In the Weiserbolt, the latch bolt is maintained in the deadbolt extended position by the engagement of the finger 64 on a central forward position of the slide to prevent withdrawal of the latch bolt without unlocking the bolt by rotation of the cam member 52. In the present invention however, the required ability of the latch bolt to move to latch bolt withdrawn position during door closing even with cam 52 in the locked position of FIG. 7 requires that the slide be of a generally open construction, as illustrated by the side rails 62 of the slide and the elongate slot 61 therebetween as shown in FIG. 8, so as to not have corresponding structure to engage a finger on the cam member. Accordingly, for this purpose cam member 52 in the preferred embodiment is provided with a pair of ear-like side extensions 82 which will slide along the bottom of the slide as the bolt is first retracted by engagement with the striker plate and then extend under the force of coil spring 48 to the deadbolt extended position, at which time the extension 82 on cam member 52 will fall within cooperatively disclosed slots 84 in the side members 62 as shown in FIGS. 9 and 10. Thus, as with the Weiserbolt, the latch bolt when reaching the deadbolt extended position will be locked in that position and can only be withdrawn by unlocking the lock by rotation of the cam member 52 from the position shown in FIG. 9 and 10 at least to the position of FIG. 3, or for unlatching, to the position of FIG. 4.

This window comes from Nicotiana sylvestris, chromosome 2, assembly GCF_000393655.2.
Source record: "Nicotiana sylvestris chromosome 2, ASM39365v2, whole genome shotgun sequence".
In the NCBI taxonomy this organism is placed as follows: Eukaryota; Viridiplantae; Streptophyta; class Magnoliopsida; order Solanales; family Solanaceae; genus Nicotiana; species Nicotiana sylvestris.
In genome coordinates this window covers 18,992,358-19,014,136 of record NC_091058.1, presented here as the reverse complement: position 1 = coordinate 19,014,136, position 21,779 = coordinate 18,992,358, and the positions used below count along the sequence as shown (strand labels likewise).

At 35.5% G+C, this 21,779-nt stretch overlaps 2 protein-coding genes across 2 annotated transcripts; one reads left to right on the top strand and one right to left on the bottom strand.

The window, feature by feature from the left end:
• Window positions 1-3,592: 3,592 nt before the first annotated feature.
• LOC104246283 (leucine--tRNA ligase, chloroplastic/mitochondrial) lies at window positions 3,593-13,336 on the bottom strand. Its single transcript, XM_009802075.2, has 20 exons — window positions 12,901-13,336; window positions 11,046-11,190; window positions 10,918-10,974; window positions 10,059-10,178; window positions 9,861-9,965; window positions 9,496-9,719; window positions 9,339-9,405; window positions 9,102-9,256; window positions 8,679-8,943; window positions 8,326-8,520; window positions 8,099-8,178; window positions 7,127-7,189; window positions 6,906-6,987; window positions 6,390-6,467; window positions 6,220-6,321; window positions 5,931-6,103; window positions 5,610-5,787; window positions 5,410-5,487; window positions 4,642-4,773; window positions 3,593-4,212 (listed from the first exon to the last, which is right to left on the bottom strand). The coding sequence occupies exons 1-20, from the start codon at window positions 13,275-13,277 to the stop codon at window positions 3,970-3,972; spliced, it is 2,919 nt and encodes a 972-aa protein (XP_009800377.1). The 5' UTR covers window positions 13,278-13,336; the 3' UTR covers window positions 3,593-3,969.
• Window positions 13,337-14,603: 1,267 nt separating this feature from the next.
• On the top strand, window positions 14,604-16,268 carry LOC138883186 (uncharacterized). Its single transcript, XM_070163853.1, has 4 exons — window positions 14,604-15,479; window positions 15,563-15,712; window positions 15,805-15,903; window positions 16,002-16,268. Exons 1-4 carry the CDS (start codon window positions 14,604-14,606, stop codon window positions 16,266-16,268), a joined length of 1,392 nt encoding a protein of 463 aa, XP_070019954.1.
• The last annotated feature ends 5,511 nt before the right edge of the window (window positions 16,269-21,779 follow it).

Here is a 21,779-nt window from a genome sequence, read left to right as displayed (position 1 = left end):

In FIGS. 2, 4, 7 and 9, a small coil spring 86 is shown extending between the end 60 of the slide and cam member 52. This spring is optional, though in a prototype lock in accordance with the present invention, was found to improve the movement of the mechanism and assures the proper extension of the latch bolt to the deadbolt extended position when desired. It is optional however, as a more heavily preloaded and perhaps stronger latch bolt spring 48 would achieve the same result.